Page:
New York protests against Jamaican anti-gay hate

LGBT rights campaigners protested against homophobia and called for a repeal of anti-sodomy law in front of the Jamaican consulate in New York 

New York protests against Jamaican anti-gay hate
20 November 2012

Gay rights campaigners demanded an end to Jamaican ant-gay hate in protest held in front of the country’s consulate in New York.

They also demanded the goverment of Jamaica tackles growing homophobia and repeal the country’s anti-gay laws.

The protest was held yesterday (19 November 19) and was precipitated by a brutal attack against a gay student by security guards of the University of Technology, Jamaica.

Two of the four guards who were caught on video during the attack have been dismissed and taken into police custody. The other guards who stood by and did nothing remain employed to the security company contracted to provide security at the university.

Since January 2011, the Jamaica Forum for Lesbians All-Sexuals and Gays (J-FLAG) the island’s main gay rights group recorded fifty-one incidents of attacks against LGBT including, home invasions, physical assaults and mob attacks.

In June 2012, members of the Jamaican LGBT community reported that eight gay men had been murdered in the prior three months.

The protestors called upon the government of Jamaica to do more to fight against such anti-gay hate and deliver on elections pledges to decriminalise homosexuality.

During her December 2011 election campaign, Jamaica’s new prime minister, Portia Simpson-Miller, promised to call for parliamentary conscience vote to review the country’s 148 year old anti-sodomy law.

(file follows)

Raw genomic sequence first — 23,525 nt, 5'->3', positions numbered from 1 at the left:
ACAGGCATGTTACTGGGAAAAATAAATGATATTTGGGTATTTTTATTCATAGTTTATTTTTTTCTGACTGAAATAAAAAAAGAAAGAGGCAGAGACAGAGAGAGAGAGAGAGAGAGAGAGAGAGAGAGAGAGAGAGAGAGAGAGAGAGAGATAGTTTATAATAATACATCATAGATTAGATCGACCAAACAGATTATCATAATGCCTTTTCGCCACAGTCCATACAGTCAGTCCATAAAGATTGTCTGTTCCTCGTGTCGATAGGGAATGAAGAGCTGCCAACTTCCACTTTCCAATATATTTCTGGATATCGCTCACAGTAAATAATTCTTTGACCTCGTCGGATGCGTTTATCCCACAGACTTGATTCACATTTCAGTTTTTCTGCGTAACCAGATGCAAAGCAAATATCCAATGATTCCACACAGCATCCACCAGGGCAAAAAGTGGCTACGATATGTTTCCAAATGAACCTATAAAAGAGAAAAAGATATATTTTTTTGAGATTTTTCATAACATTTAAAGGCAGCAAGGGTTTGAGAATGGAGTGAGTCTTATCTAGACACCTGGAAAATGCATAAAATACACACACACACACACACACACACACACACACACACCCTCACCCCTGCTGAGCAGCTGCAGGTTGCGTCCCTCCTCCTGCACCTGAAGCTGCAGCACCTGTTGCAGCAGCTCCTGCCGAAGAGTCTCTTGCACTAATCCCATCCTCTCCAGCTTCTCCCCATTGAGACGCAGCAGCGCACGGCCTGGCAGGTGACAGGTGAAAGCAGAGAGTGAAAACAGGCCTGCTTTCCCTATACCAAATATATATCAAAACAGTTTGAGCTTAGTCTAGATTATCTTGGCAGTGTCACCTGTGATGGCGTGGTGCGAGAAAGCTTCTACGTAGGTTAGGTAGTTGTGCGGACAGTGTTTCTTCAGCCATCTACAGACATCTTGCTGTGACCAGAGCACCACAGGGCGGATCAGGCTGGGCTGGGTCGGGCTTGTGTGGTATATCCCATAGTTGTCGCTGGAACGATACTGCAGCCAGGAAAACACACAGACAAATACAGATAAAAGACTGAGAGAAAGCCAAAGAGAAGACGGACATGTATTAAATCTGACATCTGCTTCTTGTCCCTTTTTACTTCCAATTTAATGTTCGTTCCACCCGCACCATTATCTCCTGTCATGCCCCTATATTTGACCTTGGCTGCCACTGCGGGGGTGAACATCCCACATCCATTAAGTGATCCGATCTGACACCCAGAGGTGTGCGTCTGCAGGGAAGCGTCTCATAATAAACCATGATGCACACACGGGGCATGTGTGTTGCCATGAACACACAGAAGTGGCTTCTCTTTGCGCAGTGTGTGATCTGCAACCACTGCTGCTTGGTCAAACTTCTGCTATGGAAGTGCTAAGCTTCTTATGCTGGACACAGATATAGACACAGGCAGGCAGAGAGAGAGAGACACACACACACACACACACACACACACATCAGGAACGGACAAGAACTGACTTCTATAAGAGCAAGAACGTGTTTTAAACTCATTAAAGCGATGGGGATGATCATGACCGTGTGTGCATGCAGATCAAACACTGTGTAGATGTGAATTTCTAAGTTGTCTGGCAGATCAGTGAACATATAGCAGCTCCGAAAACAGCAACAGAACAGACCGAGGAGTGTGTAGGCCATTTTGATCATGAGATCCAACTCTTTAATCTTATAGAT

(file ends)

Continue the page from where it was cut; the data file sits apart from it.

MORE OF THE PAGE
The law imposes a 10 year prison sentence at hard-labour for even private acts of consensual adult same-sex intimacy.

The prime minister also said she would appoint an LGBT individual to her cabinet, breaking with the anti-gay stance of her predecessor, Bruce Golding who in 2008 that he would never allow gays to form part of his government.

Partly as a result of her courageous stance in this notoriously homophobic country, Simpson-Miller was selected as one of TIME Magazine’s top 100 most influential persons for 2011, ahead of U.S. secretary of state, Hillary Rodham-Clinton.

However, nearly a year after her promise, the prime minister has not taken steps to bring the issue of the law to the floor of parliament.

Fundamentalist religious groups in Jamaica with strong ties to North American evangelical associations have strongly opposed a repeal of the law, claiming that it will open the door to marriage equality.

Protestors also highlighted that the law must be repealed in order to aid the fight against HIV and AIDS.

Dwayne Brown, a gay Jamaican who fled to the USA because of death threats, organized yesterday’s demonstration and said ‘It is time for the Government of Jamaica to protect and preserve the human rights of LGBT Jamaicans. We the people will continue to stand and speak out against homophobia until the civil rights of LGBT Jamaicans are protected.’



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